Identifying eastern hemlock (Tsuga canadensis) patches using LiDAR, in New Brunswick forests

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University of New Brunswick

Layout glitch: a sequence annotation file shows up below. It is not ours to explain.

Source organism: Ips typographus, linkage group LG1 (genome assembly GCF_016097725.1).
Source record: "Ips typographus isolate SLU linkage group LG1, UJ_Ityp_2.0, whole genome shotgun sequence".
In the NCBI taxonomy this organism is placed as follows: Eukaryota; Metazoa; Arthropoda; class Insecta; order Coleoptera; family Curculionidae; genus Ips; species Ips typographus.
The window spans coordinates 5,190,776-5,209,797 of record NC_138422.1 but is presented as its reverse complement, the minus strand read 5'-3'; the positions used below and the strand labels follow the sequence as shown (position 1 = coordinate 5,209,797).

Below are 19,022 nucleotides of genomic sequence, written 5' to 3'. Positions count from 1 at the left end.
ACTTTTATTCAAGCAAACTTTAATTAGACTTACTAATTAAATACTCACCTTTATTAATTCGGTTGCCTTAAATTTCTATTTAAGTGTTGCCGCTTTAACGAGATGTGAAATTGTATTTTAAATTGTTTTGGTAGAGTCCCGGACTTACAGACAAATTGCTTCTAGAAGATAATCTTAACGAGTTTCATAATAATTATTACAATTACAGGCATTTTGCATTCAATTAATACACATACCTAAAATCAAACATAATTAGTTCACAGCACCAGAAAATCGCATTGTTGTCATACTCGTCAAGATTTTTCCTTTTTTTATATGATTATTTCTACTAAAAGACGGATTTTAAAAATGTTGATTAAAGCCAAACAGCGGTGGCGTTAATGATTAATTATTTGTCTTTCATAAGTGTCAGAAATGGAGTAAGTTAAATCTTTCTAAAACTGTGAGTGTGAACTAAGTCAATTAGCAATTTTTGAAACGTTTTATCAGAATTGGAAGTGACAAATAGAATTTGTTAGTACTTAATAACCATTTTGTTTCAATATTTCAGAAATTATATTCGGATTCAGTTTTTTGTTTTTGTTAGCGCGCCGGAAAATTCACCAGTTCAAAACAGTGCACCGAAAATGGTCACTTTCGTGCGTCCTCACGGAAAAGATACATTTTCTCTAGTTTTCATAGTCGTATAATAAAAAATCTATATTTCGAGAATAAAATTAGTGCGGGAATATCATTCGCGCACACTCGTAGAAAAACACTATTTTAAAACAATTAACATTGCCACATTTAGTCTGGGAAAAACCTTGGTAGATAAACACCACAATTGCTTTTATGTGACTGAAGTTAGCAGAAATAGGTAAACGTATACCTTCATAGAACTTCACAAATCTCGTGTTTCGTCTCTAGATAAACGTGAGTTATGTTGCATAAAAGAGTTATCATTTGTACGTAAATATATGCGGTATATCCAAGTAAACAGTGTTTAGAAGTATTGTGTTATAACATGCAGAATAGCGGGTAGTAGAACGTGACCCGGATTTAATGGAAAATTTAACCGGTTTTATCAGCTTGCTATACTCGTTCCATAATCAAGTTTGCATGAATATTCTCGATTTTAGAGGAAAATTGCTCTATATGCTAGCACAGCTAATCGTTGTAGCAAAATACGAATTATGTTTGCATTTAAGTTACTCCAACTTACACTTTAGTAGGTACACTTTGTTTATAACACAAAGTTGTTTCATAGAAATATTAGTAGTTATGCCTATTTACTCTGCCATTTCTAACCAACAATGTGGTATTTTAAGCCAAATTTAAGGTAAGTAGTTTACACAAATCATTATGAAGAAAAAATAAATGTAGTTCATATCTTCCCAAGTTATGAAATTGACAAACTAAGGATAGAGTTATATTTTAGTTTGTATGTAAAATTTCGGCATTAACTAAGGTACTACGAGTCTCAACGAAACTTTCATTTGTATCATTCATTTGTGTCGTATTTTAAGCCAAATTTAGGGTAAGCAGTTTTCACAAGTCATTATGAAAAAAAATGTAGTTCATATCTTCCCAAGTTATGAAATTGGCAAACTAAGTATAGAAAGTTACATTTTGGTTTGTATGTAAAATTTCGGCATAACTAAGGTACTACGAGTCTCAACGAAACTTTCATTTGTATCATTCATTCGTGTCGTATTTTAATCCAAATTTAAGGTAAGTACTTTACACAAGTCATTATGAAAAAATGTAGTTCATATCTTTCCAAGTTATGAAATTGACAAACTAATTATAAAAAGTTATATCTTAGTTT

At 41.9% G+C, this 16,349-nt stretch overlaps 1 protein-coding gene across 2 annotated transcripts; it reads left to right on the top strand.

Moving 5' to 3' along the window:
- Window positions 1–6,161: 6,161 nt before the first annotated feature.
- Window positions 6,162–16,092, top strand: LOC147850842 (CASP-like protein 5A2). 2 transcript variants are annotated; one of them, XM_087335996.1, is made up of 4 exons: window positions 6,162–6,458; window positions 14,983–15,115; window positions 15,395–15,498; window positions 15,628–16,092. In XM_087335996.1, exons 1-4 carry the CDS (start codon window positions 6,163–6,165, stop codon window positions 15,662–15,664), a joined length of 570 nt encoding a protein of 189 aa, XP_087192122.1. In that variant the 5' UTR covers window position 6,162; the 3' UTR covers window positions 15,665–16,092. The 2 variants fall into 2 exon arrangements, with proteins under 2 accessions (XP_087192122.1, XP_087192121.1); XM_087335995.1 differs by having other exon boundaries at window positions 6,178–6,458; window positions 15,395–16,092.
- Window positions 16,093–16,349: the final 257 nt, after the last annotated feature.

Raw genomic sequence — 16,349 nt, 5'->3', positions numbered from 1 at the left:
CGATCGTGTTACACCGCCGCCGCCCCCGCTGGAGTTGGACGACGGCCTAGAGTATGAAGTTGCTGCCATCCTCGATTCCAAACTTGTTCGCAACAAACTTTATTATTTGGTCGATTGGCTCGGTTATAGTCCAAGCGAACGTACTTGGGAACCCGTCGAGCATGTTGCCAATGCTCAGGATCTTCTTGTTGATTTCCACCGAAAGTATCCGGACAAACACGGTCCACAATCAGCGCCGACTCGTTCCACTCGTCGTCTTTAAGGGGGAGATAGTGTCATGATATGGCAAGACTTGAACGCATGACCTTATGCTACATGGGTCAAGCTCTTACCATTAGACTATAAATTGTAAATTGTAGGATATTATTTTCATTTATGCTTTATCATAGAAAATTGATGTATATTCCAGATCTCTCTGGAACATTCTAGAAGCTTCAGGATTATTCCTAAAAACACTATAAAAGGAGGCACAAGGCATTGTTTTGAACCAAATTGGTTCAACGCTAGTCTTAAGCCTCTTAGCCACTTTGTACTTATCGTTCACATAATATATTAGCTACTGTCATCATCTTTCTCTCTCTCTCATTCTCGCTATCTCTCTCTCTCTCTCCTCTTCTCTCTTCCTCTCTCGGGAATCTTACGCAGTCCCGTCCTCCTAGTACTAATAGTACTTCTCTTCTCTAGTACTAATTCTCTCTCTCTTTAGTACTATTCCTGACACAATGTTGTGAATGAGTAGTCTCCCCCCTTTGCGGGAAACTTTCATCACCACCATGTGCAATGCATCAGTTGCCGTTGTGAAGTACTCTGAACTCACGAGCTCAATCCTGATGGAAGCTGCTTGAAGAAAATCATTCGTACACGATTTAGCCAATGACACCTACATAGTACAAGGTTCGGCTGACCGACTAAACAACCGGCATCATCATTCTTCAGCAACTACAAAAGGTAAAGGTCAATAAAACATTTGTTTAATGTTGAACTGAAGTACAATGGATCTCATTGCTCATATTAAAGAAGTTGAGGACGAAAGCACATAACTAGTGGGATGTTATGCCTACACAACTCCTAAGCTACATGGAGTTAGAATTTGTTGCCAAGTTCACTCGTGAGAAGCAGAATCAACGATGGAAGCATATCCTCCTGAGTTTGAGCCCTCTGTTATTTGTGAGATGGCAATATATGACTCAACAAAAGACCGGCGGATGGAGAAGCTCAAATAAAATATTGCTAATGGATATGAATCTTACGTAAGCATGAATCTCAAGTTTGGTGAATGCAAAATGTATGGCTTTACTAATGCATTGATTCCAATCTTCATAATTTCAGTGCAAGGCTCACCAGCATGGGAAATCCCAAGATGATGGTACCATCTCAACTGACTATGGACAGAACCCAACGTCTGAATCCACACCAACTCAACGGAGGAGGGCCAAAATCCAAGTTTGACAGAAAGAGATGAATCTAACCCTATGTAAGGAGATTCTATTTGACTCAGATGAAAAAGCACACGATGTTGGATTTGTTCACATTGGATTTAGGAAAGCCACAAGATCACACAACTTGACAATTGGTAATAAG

Aerial light detection and ranging (LiDAR) has become an increasingly popular method of determining forest stand characteristics. The objective of this study was to create a predictive model to spatially identify small forest patches dominated by eastern hemlock (Tsuga canadensis), using leaf off LiDAR data. Specifically, 46 LiDAR attributes were evaluated for their capability to differentiate hemlock from 8 other patch types using randomForest regression analysis in New Brunswick, Canada. Two final classification models were created both achieving 92% hemlock classification accuracy, but had differing capabilities in classifying hemlock subclass types. Attributes used in the models were found to be strongly related to the canopy structure of hemlock-dominated patches. It is not believed that model accuracy could be improved using leaf on data; however new models could be designed using a similar method and larger sample of Acadian forest stand types to be more general in classification.